Paid Paid advertising is still commanding a large share of the marketing budgets and attention. It has the ability to tell powerful stories that connect on an emotional level.
2 In future comms will be quicker, shorter and more memorable
The optimal tweet is 70 to 90 characters before people stop reading, said Jeff Kuhlman, global comms chief of Nissan, in his presentation on PR in 2020.
Reflecting on the accelerating rate of declining attention spans, he said: "As the world continues to demand more instantaneous immediacy, this will mean major changes in how consumers all over the planet demand information."
He teased his audience on their diminished ability to focus with the observation: "Within 60 seconds of my introduction, some of you settled in with a tell-tale dip of the head, illuminated by a certain dim light. A kind of digital candle light, scattered throughout the audience. The iPhones had come out."
To illustrate his point he gave four micro speeches rather than one speech. The first concerned growth in audiences. He quoted a report by Ernst & Young which estimates that over the next two decades, the global middle class will expand by three billion.
The second speech argued that we will be living in a hyper-connected world – 44 per cent of new purchases are the result of positive word of mouth but they will come from millennials who hate spin. "Millennials are the greatest challenge to our industry," he said.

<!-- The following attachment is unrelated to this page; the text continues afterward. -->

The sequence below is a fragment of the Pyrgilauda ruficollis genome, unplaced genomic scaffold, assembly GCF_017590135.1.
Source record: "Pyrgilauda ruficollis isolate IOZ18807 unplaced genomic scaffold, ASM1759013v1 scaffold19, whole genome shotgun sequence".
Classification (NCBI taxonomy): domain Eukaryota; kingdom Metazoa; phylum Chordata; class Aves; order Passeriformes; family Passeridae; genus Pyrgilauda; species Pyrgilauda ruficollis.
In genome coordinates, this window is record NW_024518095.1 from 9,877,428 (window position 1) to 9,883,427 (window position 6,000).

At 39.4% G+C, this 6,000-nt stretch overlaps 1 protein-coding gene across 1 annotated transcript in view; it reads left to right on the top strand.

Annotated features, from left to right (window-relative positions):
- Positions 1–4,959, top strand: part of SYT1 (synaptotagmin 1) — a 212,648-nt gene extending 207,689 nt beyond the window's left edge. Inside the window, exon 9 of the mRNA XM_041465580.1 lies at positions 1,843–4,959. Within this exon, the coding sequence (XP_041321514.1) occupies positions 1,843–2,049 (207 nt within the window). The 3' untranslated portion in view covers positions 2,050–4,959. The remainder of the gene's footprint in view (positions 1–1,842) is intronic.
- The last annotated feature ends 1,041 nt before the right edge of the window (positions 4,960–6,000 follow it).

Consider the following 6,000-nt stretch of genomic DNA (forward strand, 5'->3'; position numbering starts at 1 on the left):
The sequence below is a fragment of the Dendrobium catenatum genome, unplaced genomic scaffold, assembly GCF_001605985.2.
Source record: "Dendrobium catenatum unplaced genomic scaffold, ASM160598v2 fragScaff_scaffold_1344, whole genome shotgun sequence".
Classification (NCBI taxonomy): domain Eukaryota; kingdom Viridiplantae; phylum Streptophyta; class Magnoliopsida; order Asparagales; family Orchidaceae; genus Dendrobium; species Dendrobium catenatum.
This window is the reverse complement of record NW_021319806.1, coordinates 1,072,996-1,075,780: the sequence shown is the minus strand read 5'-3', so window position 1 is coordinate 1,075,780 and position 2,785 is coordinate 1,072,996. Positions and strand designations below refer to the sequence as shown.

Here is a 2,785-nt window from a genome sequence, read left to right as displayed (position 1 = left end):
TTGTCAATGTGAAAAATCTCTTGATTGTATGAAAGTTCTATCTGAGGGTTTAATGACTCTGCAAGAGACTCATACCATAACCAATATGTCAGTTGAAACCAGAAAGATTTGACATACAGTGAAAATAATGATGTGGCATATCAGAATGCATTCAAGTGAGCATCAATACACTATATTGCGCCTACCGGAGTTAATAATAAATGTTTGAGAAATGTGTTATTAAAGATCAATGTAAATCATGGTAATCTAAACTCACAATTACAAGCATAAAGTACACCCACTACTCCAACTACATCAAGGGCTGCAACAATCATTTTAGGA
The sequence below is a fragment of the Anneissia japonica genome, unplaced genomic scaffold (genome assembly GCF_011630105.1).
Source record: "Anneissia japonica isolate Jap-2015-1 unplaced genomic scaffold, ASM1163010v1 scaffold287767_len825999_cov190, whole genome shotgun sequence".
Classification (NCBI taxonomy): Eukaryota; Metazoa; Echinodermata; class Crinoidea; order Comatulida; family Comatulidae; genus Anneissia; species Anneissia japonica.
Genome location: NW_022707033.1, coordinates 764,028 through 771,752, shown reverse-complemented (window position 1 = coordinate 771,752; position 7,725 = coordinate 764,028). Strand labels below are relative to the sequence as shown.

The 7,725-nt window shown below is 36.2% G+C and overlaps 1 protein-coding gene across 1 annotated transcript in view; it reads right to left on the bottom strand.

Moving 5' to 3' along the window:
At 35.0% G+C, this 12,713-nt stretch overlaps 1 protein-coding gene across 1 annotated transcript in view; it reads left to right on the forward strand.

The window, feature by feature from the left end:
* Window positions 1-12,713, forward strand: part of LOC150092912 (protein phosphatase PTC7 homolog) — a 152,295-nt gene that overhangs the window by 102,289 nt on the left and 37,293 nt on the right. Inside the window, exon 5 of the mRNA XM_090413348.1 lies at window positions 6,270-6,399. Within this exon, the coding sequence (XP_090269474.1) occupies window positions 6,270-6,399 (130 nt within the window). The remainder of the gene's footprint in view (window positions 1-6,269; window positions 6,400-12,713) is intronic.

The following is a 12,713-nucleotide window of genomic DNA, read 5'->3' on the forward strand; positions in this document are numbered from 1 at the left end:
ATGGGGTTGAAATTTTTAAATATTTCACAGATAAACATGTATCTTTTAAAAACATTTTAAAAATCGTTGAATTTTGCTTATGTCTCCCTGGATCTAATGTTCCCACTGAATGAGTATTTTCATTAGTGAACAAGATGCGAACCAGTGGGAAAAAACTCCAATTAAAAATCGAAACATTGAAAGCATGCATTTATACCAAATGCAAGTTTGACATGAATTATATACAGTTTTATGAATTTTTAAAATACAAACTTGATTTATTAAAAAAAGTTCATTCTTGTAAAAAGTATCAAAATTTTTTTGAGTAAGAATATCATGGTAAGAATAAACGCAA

His third speech argued that comms will have to be remarkable to cut through. "In five years we will be able to reach nearly everyone alive. But we have to ask whether what we are sharing is memorable."
Lastly he reminded his audience that the fundamentals still prevail. Storytelling will still be at the heart of comms and the industry will need to renew its focus on outputs not outcomes if it is to stay relevant.
3 Think like a caveman to succeed in the modern world
The fundamentals of communication have hardly changed since the first cave drawings 40,000 years ago, argued Dan Drage, head of strategy at digital content company 72Point. So if you want to tell stories successfully you could do worse than ape the approach used by early human beings.
"Only stories worth sharing are worth telling," he said in a masterclass on creativity and branding. "So get to the point, identify your audience and then locate them."
He said that the latest thinking about cave drawings is that they were not, as previously assumed, religious symbols to appease the gods but narratives left for later occupants of the cave. These narratives were simple, clear, targeted and segmented their audience, he argued.
In an hilarious interactive session involving mini-exercises taking just a couple of minutes, he asked a room full of weary PR professionals to represent their brand story as a cave drawing – which delegates did with varying degrees of success.
The exercise dramatised the importance of having absolute clarity about what your story or narrative is and brevity in expressing it. In Robert Altman’s film The Player, the main protagonist movie producer asked for pitches to be given to him in "25 words or fewer". He might well have added draw it so a cave man can understand it.
4 Think like a designer to hone your comms